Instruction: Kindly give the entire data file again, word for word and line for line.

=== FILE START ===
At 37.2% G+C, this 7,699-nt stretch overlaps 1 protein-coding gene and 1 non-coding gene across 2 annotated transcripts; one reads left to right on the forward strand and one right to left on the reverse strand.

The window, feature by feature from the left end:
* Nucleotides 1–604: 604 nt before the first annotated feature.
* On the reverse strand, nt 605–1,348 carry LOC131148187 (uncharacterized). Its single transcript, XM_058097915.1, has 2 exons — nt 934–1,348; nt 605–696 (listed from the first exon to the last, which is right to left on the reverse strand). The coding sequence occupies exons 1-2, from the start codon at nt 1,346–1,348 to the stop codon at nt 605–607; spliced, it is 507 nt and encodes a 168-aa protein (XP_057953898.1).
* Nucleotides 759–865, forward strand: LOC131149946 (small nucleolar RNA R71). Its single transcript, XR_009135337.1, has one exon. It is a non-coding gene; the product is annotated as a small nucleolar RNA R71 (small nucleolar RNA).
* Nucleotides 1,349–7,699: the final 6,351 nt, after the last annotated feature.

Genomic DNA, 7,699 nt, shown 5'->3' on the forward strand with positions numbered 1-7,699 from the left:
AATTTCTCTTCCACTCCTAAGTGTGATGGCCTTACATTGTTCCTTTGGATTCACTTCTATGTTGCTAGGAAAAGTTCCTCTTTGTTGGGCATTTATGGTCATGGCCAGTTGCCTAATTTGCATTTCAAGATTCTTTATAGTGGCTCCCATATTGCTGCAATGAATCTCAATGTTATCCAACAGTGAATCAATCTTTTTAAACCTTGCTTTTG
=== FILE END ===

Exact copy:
At 37.2% G+C, this 7,699-nt stretch overlaps 1 protein-coding gene and 1 non-coding gene across 2 annotated transcripts; one reads left to right on the forward strand and one right to left on the reverse strand.

The window, feature by feature from the left end:
* Nucleotides 1–604: 604 nt before the first annotated feature.
* On the reverse strand, nt 605–1,348 carry LOC131148187 (uncharacterized). Its single transcript, XM_058097915.1, has 2 exons — nt 934–1,348; nt 605–696 (listed from the first exon to the last, which is right to left on the reverse strand). The coding sequence occupies exons 1-2, from the start codon at nt 1,346–1,348 to the stop codon at nt 605–607; spliced, it is 507 nt and encodes a 168-aa protein (XP_057953898.1).
* Nucleotides 759–865, forward strand: LOC131149946 (small nucleolar RNA R71). Its single transcript, XR_009135337.1, has one exon. It is a non-coding gene; the product is annotated as a small nucleolar RNA R71 (small nucleolar RNA).
* Nucleotides 1,349–7,699: the final 6,351 nt, after the last annotated feature.

Genomic DNA, 7,699 nt, shown 5'->3' on the forward strand with positions numbered 1-7,699 from the left:
AATTTCTCTTCCACTCCTAAGTGTGATGGCCTTACATTGTTCCTTTGGATTCACTTCTATGTTGCTAGGAAAAGTTCCTCTTTGTTGGGCATTTATGGTCATGGCCAGTTGCCTAATTTGCATTTCAAGATTCTTTATAGTGGCTCCCATATTGCTGCAATGAATCTCAATGTTATCCAACAGTGAATCAATCTTTTTAAACCTTGCTTTTG